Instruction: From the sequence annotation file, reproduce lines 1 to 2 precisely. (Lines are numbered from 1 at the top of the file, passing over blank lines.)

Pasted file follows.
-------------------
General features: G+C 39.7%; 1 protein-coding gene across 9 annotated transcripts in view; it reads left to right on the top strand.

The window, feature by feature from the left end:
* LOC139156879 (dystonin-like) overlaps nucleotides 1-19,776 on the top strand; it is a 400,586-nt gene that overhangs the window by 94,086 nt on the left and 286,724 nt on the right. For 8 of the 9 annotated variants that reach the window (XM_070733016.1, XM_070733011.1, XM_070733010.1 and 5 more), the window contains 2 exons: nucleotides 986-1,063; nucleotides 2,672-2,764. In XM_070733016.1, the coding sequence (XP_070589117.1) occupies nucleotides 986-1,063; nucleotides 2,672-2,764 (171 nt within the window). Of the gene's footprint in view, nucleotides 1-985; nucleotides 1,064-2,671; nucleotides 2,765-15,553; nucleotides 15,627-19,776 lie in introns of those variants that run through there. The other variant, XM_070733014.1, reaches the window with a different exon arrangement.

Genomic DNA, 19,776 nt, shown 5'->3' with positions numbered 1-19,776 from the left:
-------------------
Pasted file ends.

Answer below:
General features: G+C 39.7%; 1 protein-coding gene across 9 annotated transcripts in view; it reads left to right on the top strand.

The window, feature by feature from the left end: